is also last in the league in sacks (five), while also playing the role of
cellar dweller in terms of penalties (11.5 per game, 105.5 yards per game).
Eguavoen and Robertson rank one-two in total tackles with 29 and 28,
respectively, and 14 guys in all have double-digit stops on the year.

Kingsbury spoke this week about the challenge of taking on a Kansas State team
that hasn’t shot itself in the foot the way his club has.

“Our number of mistakes versus their lack of mistakes, I’d say he [KSU coach
Bill Snyder] does such a good job fundamentally and techniques. They don’t
make many errors. They count on you to make those mistakes and so far we have.
We’re really going to have to clean it up to compete against a team like

In whipping UTEP last week, Kansas State scored on six straight possessions at
one point and tallied 451 yards of total offense compared to only 260 for the
Miners. Jake Waters was an efficient game manager in completing 10-of-15
passes for 209 yards and a TD. He did not throw an interception and was not
sacked. He also added a rushing score as part of his four-carry, 29-yard
effort on the ground. Tyler Lockett and Zach Trujillo combined for seven
receptions, 159 yards and a TD, while Charles Jones spearheaded the Wildcats’
ground attack by rumbling his way for 76 yards and three scores. KSU was a
perfect 6-of-6 in the red zone after going just 2-of-5 the previous week in a
loss to Auburn.

UTEP found the running lanes almost non-existent last week, as the Miners
averaged a meager 1.9 ypc in totaling just 59 net yards. In an effort to get
back in the game, the visitors aired it out for 201 yards, scoring all four of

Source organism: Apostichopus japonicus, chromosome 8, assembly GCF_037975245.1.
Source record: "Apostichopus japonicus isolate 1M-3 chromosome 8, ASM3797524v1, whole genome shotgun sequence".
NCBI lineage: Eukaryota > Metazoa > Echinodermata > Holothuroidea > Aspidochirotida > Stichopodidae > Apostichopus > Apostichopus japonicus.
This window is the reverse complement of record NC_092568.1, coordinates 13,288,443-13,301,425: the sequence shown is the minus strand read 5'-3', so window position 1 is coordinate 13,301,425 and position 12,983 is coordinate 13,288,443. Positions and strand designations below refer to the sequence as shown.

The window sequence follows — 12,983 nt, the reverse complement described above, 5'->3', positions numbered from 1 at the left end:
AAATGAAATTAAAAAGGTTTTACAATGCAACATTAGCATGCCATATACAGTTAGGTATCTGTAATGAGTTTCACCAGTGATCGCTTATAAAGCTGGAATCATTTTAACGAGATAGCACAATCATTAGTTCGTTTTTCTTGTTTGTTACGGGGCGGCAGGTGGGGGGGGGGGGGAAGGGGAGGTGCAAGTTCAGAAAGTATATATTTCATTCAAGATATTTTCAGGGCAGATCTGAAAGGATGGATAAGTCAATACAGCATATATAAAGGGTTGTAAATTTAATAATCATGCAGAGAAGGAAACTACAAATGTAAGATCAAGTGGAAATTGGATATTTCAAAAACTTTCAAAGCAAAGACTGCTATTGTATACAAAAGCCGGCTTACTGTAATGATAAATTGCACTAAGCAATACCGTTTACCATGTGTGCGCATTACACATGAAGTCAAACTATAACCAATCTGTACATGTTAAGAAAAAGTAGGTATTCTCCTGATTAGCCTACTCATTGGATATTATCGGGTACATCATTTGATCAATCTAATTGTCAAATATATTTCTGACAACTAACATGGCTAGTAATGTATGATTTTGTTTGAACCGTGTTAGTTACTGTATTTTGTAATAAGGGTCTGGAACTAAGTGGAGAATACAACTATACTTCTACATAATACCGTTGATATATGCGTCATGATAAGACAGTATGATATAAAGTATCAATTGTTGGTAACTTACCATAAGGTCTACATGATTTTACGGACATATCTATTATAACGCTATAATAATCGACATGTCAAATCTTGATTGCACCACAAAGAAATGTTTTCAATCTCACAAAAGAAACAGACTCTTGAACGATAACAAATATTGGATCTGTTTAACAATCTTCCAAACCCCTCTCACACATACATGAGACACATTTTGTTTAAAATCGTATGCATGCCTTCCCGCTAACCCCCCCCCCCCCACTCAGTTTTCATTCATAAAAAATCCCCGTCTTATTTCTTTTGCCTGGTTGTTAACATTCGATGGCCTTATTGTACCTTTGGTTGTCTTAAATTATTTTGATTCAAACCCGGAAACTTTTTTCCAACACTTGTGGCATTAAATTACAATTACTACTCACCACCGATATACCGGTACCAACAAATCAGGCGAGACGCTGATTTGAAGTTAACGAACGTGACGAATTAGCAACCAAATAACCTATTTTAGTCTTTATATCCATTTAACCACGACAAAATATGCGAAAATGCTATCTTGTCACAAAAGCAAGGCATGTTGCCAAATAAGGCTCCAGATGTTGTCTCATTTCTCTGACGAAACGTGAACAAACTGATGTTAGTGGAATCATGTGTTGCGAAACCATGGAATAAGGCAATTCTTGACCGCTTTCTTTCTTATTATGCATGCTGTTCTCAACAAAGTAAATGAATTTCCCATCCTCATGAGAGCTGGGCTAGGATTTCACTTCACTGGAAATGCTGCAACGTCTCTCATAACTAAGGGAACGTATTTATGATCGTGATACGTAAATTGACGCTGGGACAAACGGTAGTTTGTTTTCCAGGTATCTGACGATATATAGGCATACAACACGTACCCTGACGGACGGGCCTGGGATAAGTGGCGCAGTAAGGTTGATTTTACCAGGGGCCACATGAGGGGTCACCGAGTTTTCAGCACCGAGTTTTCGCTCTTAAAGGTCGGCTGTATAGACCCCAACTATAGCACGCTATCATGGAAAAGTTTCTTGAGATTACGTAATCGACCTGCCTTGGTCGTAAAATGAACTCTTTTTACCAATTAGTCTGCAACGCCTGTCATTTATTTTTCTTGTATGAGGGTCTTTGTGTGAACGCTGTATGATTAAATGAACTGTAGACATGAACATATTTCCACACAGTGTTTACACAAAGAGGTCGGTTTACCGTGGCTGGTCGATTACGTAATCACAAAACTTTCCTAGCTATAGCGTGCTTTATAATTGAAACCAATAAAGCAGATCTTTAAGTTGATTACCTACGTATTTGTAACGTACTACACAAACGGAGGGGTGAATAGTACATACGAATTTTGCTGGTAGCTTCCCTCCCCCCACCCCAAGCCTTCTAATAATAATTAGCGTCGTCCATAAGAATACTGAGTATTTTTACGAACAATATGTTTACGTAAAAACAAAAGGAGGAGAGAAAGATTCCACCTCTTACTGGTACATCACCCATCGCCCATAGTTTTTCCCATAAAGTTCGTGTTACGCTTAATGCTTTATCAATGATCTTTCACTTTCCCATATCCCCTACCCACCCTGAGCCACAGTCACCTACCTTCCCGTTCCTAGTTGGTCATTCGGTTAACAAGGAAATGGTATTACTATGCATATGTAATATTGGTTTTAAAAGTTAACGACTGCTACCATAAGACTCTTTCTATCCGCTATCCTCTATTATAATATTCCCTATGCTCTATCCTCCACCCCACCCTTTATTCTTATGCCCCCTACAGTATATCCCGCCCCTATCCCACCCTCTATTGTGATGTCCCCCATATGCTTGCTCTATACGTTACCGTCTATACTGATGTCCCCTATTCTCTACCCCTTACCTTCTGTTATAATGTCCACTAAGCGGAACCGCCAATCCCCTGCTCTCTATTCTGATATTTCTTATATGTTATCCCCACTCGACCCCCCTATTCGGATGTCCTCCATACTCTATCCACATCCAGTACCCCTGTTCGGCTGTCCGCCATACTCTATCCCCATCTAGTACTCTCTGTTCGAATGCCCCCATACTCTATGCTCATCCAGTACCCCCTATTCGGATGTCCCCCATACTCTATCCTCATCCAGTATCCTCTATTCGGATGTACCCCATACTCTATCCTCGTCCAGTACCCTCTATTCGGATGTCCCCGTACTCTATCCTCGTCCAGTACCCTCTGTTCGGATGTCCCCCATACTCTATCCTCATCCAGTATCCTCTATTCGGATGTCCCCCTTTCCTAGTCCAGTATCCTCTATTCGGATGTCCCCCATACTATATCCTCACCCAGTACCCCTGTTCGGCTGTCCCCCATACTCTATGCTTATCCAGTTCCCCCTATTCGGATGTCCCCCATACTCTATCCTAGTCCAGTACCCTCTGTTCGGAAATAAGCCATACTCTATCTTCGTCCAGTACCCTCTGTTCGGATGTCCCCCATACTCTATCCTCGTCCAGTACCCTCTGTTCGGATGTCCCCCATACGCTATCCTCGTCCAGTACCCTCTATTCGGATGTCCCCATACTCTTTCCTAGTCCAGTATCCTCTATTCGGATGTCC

their TDs via the pass. KSU’s Dante Barnett and Jonathan Truman made 12
tackles each, but the Wildcats came up with only one sack and no turnovers.

Waters is a 61.6 percent passer who has averages 229 ypg, but he has just
three TD tosses and as many INTs. As a result, Curry Sexton is the leading
pass catcher, but with only 19 grabs (207 yards), while Lockett is first in
receiving yards with 274, doing so on 17 receptions. Jones and Waters have
both gained more than 200 yards on the ground, and they’ve combined for 13
TDs. As a collective unit, the ‘Cats rank near the middle of the Big 12 pack
in scoring (39.8 ppg) and rushing (175 ypg), while leading the conference in
fewest penalties (19).

Kansas State has done an exceptional job stopping the run this season, as it
yields just 90.3 ypg to rank second in the Big 12 and 13th nationally.
Overall, the defense ranks third in the league in permitting 308 total yards
per contest, although with only two interceptions and eight touchdown passes
allowed, as well as an opponents completion percentage of .618, the unit is
last in pass efficiency defense (134.8). Truman paces the team in total
tackles with 34.

Coach Snyder was certainly pleased with the effort his team put forth last
week following the disappointing showing against Auburn.

“I just know how we played today. I know how we got started. We were great on
defense, so from a defensive perspective it was advantages. From the offensive
perspective, without realizing it, we started fuller on offense.”